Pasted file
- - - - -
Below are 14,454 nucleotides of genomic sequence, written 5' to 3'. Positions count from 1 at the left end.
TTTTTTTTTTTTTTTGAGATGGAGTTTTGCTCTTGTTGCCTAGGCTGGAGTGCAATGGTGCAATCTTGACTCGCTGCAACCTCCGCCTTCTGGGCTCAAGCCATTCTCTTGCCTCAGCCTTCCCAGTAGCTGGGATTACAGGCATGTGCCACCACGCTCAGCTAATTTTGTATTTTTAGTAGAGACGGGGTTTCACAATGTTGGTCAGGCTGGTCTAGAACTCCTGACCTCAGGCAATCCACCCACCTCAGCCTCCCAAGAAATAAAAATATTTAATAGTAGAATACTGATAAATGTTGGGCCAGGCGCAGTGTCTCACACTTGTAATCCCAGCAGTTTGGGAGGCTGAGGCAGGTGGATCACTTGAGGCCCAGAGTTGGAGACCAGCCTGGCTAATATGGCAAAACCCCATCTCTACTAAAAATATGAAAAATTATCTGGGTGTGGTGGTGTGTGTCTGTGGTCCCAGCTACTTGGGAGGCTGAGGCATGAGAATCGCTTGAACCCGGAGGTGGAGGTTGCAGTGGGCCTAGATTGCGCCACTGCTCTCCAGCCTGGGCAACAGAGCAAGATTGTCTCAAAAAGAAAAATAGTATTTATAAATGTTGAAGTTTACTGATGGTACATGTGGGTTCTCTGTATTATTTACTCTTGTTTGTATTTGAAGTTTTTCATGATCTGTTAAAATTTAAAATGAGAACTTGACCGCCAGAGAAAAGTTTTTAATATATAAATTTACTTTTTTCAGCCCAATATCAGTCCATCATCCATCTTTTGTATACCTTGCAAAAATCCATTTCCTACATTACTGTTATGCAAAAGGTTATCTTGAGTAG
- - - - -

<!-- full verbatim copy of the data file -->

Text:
Below are 14,454 nucleotides of genomic sequence, written 5' to 3'. Positions count from 1 at the left end.
TTTTTTTTTTTTTTTGAGATGGAGTTTTGCTCTTGTTGCCTAGGCTGGAGTGCAATGGTGCAATCTTGACTCGCTGCAACCTCCGCCTTCTGGGCTCAAGCCATTCTCTTGCCTCAGCCTTCCCAGTAGCTGGGATTACAGGCATGTGCCACCACGCTCAGCTAATTTTGTATTTTTAGTAGAGACGGGGTTTCACAATGTTGGTCAGGCTGGTCTAGAACTCCTGACCTCAGGCAATCCACCCACCTCAGCCTCCCAAGAAATAAAAATATTTAATAGTAGAATACTGATAAATGTTGGGCCAGGCGCAGTGTCTCACACTTGTAATCCCAGCAGTTTGGGAGGCTGAGGCAGGTGGATCACTTGAGGCCCAGAGTTGGAGACCAGCCTGGCTAATATGGCAAAACCCCATCTCTACTAAAAATATGAAAAATTATCTGGGTGTGGTGGTGTGTGTCTGTGGTCCCAGCTACTTGGGAGGCTGAGGCATGAGAATCGCTTGAACCCGGAGGTGGAGGTTGCAGTGGGCCTAGATTGCGCCACTGCTCTCCAGCCTGGGCAACAGAGCAAGATTGTCTCAAAAAGAAAAATAGTATTTATAAATGTTGAAGTTTACTGATGGTACATGTGGGTTCTCTGTATTATTTACTCTTGTTTGTATTTGAAGTTTTTCATGATCTGTTAAAATTTAAAATGAGAACTTGACCGCCAGAGAAAAGTTTTTAATATATAAATTTACTTTTTTCAGCCCAATATCAGTCCATCATCCATCTTTTGTATACCTTGCAAAAATCCATTTCCTACATTACTGTTATGCAAAAGGTTATCTTGAGTAG